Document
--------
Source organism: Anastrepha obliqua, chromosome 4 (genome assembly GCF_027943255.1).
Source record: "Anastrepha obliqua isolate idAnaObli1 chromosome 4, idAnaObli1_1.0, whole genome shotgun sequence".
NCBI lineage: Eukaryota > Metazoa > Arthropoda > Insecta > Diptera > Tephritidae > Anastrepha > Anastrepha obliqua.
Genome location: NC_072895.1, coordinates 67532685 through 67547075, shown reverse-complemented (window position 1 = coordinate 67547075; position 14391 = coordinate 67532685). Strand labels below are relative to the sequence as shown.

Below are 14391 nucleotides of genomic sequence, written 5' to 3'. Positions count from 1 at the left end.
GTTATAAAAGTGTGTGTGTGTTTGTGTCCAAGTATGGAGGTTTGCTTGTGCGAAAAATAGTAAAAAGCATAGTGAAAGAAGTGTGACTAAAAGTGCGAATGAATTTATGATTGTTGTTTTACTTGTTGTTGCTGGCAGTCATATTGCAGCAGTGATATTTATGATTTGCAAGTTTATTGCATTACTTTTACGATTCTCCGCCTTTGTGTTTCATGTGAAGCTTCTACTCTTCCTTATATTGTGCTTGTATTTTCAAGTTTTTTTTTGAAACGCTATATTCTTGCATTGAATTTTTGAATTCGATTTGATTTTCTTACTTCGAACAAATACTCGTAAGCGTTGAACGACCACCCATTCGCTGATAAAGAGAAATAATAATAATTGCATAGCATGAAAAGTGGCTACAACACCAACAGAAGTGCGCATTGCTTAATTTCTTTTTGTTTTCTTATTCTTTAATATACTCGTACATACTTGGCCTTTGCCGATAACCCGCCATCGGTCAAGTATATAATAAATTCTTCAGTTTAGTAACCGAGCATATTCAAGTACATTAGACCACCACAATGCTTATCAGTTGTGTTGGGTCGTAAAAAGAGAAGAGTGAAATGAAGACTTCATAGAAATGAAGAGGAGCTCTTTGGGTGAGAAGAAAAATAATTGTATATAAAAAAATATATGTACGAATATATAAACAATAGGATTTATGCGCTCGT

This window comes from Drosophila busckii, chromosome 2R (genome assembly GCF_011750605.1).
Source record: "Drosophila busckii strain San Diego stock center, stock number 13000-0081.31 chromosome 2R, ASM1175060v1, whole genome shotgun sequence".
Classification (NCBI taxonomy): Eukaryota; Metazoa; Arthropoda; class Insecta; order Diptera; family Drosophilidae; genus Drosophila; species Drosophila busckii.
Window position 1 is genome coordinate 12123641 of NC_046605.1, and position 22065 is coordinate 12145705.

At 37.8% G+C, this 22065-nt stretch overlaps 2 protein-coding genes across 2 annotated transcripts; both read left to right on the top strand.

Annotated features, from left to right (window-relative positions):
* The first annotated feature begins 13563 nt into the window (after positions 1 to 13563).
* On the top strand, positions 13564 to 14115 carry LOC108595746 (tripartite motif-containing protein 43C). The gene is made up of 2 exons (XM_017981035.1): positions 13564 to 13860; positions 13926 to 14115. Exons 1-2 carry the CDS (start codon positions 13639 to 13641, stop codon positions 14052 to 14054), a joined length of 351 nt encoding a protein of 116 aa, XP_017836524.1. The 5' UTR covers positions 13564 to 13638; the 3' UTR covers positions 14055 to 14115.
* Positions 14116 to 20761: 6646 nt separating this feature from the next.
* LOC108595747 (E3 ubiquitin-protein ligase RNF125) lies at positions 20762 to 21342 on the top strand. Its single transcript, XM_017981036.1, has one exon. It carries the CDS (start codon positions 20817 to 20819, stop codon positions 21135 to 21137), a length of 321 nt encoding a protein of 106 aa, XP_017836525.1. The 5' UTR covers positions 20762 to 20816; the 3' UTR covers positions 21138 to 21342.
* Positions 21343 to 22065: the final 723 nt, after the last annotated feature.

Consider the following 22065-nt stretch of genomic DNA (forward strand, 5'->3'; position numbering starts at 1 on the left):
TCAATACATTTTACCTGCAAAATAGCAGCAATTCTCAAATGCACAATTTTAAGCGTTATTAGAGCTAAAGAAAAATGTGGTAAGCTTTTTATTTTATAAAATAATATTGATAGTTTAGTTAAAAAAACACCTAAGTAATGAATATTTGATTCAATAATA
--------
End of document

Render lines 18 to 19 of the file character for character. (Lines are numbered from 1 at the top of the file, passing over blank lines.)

Consider the following 22065-nt stretch of genomic DNA (forward strand, 5'->3'; position numbering starts at 1 on the left):
TCAATACATTTTACCTGCAAAATAGCAGCAATTCTCAAATGCACAATTTTAAGCGTTATTAGAGCTAAAGAAAAATGTGGTAAGCTTTTTATTTTATAAAATAATATTGATAGTTTAGTTAAAAAAACACCTAAGTAATGAATATTTGATTCAATAATA